More MS news articles for June 2001

Human stem cell boost for Parkinson's disease

WCN 2001 - Day 3 - Wednesday 20 June 2001
Investigators: Ron McKay and Olle Lindvall
Wednesday Jun 20th, 2001
by Julie Clayton

Further optimism for the use of human stem cell transplants to treat neurological disorders came today with the revelation that human neural stem cells from fetal tissue can be triggered to expand in large numbers in vitro, before maturing into dopamine-releasing cells. Until now, these trials have had to rely on between two and four donor fetuses per patient to obtain enough cells. Now, a single fetus could provide enough material for one or more Parkinson's disease patients.

The availability of suitable donor tissue is a major scientific and ethical stumbling block in the progress of research into stem cell transplantation for Parkinson's disease. While scientists and ethicists are divided over the merits of continuing such trials, having larger numbers of cells could mean that more patients will benefit from this potential therapy.

Ron McKay, chief of the Laboratory of Molecular Biology at the U.S. National Institutes of Health in Bethesda, Maryland, reported the stem cell study to the World Federation of Neurology today.

McKay's team have isolated the neural stem cells from the ventro-medial cephalic region of fetal brains, at an earlier stage in development than those typically used for neural transplants into patients. Using growth factors the cells can be induced to divide. Upon withdrawal of the growth factors, the cells differentiate into dopamine-releasing neurons. The team have grafted these cells into rats, where they survive and continue to release dopamine. The work will shortly be published in the Journal of Neuroscience Research.

"This is an extremely promising technology ... but I think it will take years before we have something as good as fetal cells," declared Olle Lindvall, professor of Neurology at the University of Lund, Sweden. "The patient needs new cells that function in the same way as the cells that have died, and it is completely unknown, the extent to which [these stem cells] can function," he told BioMedNet News.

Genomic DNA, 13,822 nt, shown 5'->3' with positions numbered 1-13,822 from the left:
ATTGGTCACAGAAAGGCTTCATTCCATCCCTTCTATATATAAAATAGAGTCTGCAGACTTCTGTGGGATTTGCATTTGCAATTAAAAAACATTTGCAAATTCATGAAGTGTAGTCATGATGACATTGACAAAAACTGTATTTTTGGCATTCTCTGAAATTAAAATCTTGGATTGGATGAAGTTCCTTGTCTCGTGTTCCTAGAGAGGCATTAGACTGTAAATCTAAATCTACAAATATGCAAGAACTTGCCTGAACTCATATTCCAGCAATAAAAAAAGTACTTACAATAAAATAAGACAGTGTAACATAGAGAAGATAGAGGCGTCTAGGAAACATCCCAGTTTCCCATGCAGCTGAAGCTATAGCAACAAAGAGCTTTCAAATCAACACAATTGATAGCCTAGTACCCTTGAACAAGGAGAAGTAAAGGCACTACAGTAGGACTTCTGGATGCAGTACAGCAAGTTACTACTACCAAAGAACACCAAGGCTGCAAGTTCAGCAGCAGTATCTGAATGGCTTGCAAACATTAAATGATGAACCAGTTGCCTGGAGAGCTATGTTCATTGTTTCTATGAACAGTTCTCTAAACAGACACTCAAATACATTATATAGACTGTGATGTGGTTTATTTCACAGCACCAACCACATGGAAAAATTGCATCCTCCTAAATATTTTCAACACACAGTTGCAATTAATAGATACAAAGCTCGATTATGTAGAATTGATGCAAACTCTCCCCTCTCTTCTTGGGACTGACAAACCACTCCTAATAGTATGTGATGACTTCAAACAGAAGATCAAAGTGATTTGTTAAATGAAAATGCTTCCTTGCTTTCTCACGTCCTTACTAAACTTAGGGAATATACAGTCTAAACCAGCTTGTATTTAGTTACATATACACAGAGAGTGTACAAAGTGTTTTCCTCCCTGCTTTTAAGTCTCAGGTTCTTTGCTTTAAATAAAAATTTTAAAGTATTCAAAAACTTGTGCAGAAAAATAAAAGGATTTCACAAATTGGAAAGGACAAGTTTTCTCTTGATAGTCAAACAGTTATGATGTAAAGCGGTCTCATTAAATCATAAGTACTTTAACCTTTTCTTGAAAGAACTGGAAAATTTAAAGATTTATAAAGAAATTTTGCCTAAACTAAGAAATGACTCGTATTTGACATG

The numbers game is critical, according to Lindvall. It takes two to four donor fetuses to provide just 100,000 to 150,000 dopamine-releasing neurons - the minimum needed for a measurable clinical effect. But to increase cell survival and effectiveness of the transplant requires five or ten times this number for each patient, he said.

More than 300 Parkinson's disease patients worldwide have now received neural transplants, with only partial success. Far more work is needed to improve the effectiveness of the transplants for alleviating the full range of disease symptoms, says Lindvall.

The use of any type of stem cells in the clinic is still a long way off, he warned. "Any clinical application of a cell therapy must await convincing pre-clinical data showing not only functional efficacy but also biological mechanism," he told the audience of the same symposium.

Lindvall was delivering the Soriano lecture, and received the accompanying prize of US $1000 for his pioneering work in neural transplants for Parkinson's disease.

The next step for McKay will be to test how the human neural stem cells can be made to function in animal models of Parkinson's disease. Previous work showed that while fetal neural stem cells from mice could be driven to expand in vitro and release dopamine, they soon undergo a developmental switch to becoming GABA-releasing neurons instead.

While McKay and co-workers continue to investigate the signalling molecules responsible for this switch, they are also continuing with the alternative of using mouse embryonic stem cells instead of fetal tissue as a source of neural precursors. These have the advantage of almost limitless expansion in vitro before being made to mature into non-dividing neurons. They also offer more flexibility in the choice of final mature cells, says McKay.

Three years ago, McKay and colleagues reported driving embryonic stem cells to differentiate into more stable dopamine-releasing neurons that do not switch to GABA production. Now McKay claims he has unpublished data showing that these cells survive and function in animal models of Parkinson's disease.

Ultimately, the use of adult donors as stem cell sources would obviate the need for embryonic or fetal tissue, and so enable researchers to by-step the current ethical minefield of stem cell research. But no one has yet been able to drive the differentiation of adult derived stem cells into dopamine releasing neurons, according to McKay.

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